1. The 4th Railway Package – Key Lessons from the Experience of the UK and Sweden in Liberalising Their Rail Markets
Jon Tindall, Atkins, Craig White, Atkins
Key words: 4th Railway package, domestic passenger market opening, functional separation, network manager, railway undertaking, operator, franchising
European Railways have gone through significant restructuring and changes over time. The main goal of these changes is to enhance competitiveness in the railway sector and provide better, safer and interoperable railways in Europe. The 1st, 2nd and 3rd Railway packages led to a significant progress in this respect. The 4th Railway package of proposed new regulations and directives has been announced exactly a year ago. By December 2019 railway undertakings (TOCs) must be granted access to provide all services - including, for the first time, domestic passenger services - in all EU Member States. Two countries, the UK and Sweden, have already progressed with opening up their markets, but have followed different models in doing so. The experience in these two countries over the last 20 years can therefore provide valuable lessons to different stakeholders involved in the railway sector in Europe as they look to liberalise their markets in line with the 4th Railway Package.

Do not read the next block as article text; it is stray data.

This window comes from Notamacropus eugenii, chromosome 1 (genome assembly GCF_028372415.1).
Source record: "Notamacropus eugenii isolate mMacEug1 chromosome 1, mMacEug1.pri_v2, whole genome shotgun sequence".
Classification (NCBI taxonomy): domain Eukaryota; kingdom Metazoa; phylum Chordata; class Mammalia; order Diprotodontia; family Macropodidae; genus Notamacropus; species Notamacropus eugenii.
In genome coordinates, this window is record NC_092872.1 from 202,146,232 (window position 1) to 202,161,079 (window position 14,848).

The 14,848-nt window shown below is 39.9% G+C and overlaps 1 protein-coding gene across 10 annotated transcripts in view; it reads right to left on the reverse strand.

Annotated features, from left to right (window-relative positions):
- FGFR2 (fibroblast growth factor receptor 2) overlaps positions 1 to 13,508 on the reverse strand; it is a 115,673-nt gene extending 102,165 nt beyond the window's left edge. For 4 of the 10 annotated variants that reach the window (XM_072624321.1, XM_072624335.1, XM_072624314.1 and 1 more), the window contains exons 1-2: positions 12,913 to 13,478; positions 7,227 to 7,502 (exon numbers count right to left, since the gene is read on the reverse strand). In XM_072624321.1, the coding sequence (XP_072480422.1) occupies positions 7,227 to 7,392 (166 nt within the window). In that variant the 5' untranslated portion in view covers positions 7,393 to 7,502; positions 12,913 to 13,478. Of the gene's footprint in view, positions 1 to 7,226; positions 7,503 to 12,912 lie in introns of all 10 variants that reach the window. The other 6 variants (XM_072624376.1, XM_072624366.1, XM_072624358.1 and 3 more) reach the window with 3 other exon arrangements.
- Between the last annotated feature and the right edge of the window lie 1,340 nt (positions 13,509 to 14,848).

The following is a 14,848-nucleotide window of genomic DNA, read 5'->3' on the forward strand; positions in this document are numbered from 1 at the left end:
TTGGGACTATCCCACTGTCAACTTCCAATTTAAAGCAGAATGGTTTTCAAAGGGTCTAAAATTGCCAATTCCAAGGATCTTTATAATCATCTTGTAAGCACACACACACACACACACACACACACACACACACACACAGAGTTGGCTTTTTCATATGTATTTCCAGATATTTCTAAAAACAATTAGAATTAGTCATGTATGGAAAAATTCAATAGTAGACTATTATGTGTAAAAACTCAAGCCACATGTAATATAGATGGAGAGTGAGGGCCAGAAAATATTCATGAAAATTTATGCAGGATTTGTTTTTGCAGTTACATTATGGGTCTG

This paper focuses on the regulatory changes in the railway sector in Europe over the last twenty years, examining the experience of the UK and Sweden in particular and looks whether, and to what extent, liberalisation has driven a sustainable growth of patronage, delivered economic benefits and incentivised investment. At first, the paper provides a very brief introduction into the 1st, 2nd, 3rd and 4th railway package. Secondly, it provides an overview of the current level of liberalisation, functional separation between the network manager and operator, and competition for Public Service Contracts in the UK and Sweden. Subsequently, it examines the performance of the railways in these two countries over the period in which they have liberalised their markets. Finally, the paper draws lessons from the two quoted examples for different types of stakeholders in Europe, examining key issues to consider as they look to liberalise their own rail markets.
Association for European Transport